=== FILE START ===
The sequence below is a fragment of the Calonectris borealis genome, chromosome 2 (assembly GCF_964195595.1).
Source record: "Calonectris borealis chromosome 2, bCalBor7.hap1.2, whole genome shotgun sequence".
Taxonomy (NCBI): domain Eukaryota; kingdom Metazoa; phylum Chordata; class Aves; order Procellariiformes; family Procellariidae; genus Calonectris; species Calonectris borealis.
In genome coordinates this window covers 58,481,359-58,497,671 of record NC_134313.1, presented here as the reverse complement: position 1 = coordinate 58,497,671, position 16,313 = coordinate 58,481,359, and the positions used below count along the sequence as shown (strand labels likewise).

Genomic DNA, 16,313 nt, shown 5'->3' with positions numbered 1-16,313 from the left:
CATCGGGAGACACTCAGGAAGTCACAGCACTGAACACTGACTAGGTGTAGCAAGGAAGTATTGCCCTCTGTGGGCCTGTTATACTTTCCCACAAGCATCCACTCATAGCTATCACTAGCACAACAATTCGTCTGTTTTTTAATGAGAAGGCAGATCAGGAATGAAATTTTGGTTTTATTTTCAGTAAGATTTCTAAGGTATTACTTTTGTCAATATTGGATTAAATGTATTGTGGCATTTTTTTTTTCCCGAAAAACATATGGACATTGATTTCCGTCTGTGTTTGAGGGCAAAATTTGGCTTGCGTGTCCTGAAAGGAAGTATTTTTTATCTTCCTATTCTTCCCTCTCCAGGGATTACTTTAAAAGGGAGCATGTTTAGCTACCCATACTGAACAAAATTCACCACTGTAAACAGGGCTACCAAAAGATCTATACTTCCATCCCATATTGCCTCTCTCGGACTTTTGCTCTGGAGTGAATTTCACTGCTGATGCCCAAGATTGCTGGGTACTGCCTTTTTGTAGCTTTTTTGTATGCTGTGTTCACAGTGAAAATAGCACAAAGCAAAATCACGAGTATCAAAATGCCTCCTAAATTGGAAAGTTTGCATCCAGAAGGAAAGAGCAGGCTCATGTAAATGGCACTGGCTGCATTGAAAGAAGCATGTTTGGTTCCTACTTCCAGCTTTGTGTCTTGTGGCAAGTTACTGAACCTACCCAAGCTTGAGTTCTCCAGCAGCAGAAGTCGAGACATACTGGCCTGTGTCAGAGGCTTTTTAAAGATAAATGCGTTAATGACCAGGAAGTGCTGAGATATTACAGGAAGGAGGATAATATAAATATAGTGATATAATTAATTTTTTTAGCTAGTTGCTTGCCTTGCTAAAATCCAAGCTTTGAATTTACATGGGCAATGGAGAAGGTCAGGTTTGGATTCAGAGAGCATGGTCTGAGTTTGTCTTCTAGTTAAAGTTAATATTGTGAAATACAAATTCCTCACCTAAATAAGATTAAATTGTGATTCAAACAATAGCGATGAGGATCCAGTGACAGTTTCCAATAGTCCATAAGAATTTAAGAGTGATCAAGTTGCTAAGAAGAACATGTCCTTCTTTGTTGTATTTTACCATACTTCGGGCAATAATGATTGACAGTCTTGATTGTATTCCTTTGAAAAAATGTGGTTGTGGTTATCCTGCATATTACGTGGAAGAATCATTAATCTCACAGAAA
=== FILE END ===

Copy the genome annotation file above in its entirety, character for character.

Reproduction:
The sequence below is a fragment of the Calonectris borealis genome, chromosome 2 (assembly GCF_964195595.1).
Source record: "Calonectris borealis chromosome 2, bCalBor7.hap1.2, whole genome shotgun sequence".
Taxonomy (NCBI): domain Eukaryota; kingdom Metazoa; phylum Chordata; class Aves; order Procellariiformes; family Procellariidae; genus Calonectris; species Calonectris borealis.
In genome coordinates this window covers 58,481,359-58,497,671 of record NC_134313.1, presented here as the reverse complement: position 1 = coordinate 58,497,671, position 16,313 = coordinate 58,481,359, and the positions used below count along the sequence as shown (strand labels likewise).

Genomic DNA, 16,313 nt, shown 5'->3' with positions numbered 1-16,313 from the left:
CATCGGGAGACACTCAGGAAGTCACAGCACTGAACACTGACTAGGTGTAGCAAGGAAGTATTGCCCTCTGTGGGCCTGTTATACTTTCCCACAAGCATCCACTCATAGCTATCACTAGCACAACAATTCGTCTGTTTTTTAATGAGAAGGCAGATCAGGAATGAAATTTTGGTTTTATTTTCAGTAAGATTTCTAAGGTATTACTTTTGTCAATATTGGATTAAATGTATTGTGGCATTTTTTTTTTCCCGAAAAACATATGGACATTGATTTCCGTCTGTGTTTGAGGGCAAAATTTGGCTTGCGTGTCCTGAAAGGAAGTATTTTTTATCTTCCTATTCTTCCCTCTCCAGGGATTACTTTAAAAGGGAGCATGTTTAGCTACCCATACTGAACAAAATTCACCACTGTAAACAGGGCTACCAAAAGATCTATACTTCCATCCCATATTGCCTCTCTCGGACTTTTGCTCTGGAGTGAATTTCACTGCTGATGCCCAAGATTGCTGGGTACTGCCTTTTTGTAGCTTTTTTGTATGCTGTGTTCACAGTGAAAATAGCACAAAGCAAAATCACGAGTATCAAAATGCCTCCTAAATTGGAAAGTTTGCATCCAGAAGGAAAGAGCAGGCTCATGTAAATGGCACTGGCTGCATTGAAAGAAGCATGTTTGGTTCCTACTTCCAGCTTTGTGTCTTGTGGCAAGTTACTGAACCTACCCAAGCTTGAGTTCTCCAGCAGCAGAAGTCGAGACATACTGGCCTGTGTCAGAGGCTTTTTAAAGATAAATGCGTTAATGACCAGGAAGTGCTGAGATATTACAGGAAGGAGGATAATATAAATATAGTGATATAATTAATTTTTTTAGCTAGTTGCTTGCCTTGCTAAAATCCAAGCTTTGAATTTACATGGGCAATGGAGAAGGTCAGGTTTGGATTCAGAGAGCATGGTCTGAGTTTGTCTTCTAGTTAAAGTTAATATTGTGAAATACAAATTCCTCACCTAAATAAGATTAAATTGTGATTCAAACAATAGCGATGAGGATCCAGTGACAGTTTCCAATAGTCCATAAGAATTTAAGAGTGATCAAGTTGCTAAGAAGAACATGTCCTTCTTTGTTGTATTTTACCATACTTCGGGCAATAATGATTGACAGTCTTGATTGTATTCCTTTGAAAAAATGTGGTTGTGGTTATCCTGCATATTACGTGGAAGAATCATTAATCTCACAGAAA